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Structure and kinematics of shocked gas in Sgr B2: further evidence of a cloud–cloud collision from SiO emission maps

Armijos, Jairo, Banda-Barrigan, W. E., Martin-Pintado, J., Denes, H., Federrath, C. and Requena-Torres, M. A. 2020. Structure and kinematics of shocked gas in Sgr B2: further evidence of a cloud–cloud collision from SiO emission maps. Monthly Notices of the Royal Astronomical Society 499 (4) 10.1093/mnras/staa3119

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We present SiO J = 2–1 maps of the Sgr B2 molecular cloud, which show shocked gas with a turbulent substructure comprising at least three cavities at velocities of [10,40]kms−1 and an arc at velocities of [−20,10]kms−1⁠. The spatial anticorrelation of shocked gas at low and high velocities, and the presence of bridging features in position-velocity diagrams suggest that these structures formed in a cloud–cloud collision. Some of the known compact H ii regions spatially overlap with sites of strong SiO emission at velocities of [40,85]kms−1⁠, and are between or along the edges of SiO gas features at [100,120]kms−1⁠, suggesting that the stars responsible for ionizing the compact H ii regions formed in compressed gas due to this collision. We find gas densities and kinetic temperatures of the order of nH2∼105cm−3 and ∼30K⁠, respectively, towards three positions of Sgr B2. The average values of the SiO relative abundances, integrated line intensities, and line widths are ∼10−9, ∼11Kkms−1⁠, and ∼31kms−1⁠, respectively. These values agree with those obtained with chemical models that mimic grain sputtering by C-type shocks. A comparison of our observations with hydrodynamical simulations shows that a cloud–cloud collision that took place ≲0.5Myr ago can explain the density distribution with a mean column density of N¯H2≳5×1022cm−2⁠, and the morphology and kinematics of shocked gas in different velocity channels. Colliding clouds are efficient at producing internal shocks with velocities ∼5−50kms−1⁠. High-velocity shocks are produced during the early stages of the collision and can readily ignite star formation, while moderate- and low-velocity shocks are important over longer time-scales and can explain the widespread SiO emission in Sgr B2.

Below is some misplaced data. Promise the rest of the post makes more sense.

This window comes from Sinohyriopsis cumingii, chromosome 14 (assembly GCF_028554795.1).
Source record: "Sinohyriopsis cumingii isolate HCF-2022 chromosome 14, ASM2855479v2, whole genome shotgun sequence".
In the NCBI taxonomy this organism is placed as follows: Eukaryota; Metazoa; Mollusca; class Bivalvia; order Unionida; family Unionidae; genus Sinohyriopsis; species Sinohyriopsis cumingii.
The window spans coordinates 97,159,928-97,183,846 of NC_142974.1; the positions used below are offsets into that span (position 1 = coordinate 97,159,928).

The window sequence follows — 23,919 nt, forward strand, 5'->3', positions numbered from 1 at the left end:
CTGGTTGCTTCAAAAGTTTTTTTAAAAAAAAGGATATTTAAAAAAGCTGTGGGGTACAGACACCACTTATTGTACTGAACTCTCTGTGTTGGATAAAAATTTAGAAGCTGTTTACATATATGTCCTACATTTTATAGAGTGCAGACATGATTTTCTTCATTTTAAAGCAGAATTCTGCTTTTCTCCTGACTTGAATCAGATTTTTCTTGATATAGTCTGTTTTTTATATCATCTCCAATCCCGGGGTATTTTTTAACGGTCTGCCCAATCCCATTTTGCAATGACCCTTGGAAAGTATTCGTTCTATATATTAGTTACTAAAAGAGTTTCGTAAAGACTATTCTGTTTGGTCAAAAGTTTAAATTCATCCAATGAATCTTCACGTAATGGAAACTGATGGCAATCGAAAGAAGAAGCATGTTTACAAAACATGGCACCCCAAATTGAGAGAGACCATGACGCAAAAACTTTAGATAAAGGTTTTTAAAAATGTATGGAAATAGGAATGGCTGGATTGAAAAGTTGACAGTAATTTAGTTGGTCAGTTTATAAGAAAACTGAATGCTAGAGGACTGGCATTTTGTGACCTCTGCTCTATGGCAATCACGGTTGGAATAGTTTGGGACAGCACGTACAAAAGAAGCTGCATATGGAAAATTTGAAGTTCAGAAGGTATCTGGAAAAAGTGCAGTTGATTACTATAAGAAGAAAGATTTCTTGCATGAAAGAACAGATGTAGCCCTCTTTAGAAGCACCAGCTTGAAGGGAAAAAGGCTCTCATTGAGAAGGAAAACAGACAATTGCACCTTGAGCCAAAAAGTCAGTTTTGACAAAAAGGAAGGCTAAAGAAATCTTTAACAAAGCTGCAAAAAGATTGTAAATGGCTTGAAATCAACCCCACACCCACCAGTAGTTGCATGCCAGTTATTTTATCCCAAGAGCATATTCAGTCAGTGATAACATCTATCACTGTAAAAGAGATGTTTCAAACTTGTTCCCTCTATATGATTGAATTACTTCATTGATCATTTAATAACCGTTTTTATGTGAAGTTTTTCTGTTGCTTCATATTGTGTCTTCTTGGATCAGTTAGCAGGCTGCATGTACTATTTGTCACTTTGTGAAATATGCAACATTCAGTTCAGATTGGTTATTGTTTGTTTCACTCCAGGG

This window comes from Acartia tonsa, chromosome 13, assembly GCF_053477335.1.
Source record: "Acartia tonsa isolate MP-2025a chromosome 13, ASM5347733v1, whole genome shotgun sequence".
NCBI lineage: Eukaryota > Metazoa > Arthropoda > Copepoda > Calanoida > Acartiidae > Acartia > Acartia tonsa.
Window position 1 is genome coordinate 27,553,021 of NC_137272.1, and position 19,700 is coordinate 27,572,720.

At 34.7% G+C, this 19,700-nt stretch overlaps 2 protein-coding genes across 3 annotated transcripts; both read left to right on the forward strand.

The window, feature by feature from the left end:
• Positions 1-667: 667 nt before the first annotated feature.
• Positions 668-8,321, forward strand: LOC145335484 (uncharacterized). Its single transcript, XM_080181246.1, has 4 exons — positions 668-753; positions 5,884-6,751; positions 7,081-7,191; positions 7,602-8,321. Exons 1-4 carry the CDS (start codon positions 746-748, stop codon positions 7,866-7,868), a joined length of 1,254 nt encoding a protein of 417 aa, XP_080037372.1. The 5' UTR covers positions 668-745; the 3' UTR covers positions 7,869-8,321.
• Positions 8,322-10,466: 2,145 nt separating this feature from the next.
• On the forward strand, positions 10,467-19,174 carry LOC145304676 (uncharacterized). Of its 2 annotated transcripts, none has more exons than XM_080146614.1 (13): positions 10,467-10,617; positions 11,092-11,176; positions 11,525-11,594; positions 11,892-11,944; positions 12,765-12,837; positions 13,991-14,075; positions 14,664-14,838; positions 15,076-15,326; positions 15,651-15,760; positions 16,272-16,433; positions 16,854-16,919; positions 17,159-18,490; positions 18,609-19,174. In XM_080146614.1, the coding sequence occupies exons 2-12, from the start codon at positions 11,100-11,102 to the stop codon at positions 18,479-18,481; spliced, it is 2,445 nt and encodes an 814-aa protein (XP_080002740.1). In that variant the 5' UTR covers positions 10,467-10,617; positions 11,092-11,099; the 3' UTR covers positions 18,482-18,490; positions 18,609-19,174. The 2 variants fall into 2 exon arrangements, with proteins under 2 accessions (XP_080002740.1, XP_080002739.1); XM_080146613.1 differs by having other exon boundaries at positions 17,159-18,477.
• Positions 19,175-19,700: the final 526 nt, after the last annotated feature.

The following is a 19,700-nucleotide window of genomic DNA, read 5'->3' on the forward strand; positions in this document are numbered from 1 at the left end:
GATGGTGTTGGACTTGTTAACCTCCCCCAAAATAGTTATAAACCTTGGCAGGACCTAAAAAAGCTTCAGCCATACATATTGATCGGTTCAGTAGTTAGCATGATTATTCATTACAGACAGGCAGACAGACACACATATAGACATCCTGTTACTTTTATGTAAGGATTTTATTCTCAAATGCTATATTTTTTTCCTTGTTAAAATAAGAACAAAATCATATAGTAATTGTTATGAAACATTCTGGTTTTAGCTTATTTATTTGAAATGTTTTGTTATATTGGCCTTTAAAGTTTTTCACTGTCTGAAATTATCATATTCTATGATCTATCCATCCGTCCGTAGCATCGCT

Item Type: Article
Status: Published
Schools: Physics and Astronomy
Publisher: Oxford University Press
ISSN: 1365-2966
Last Modified: 21 Jun 2023 12:00

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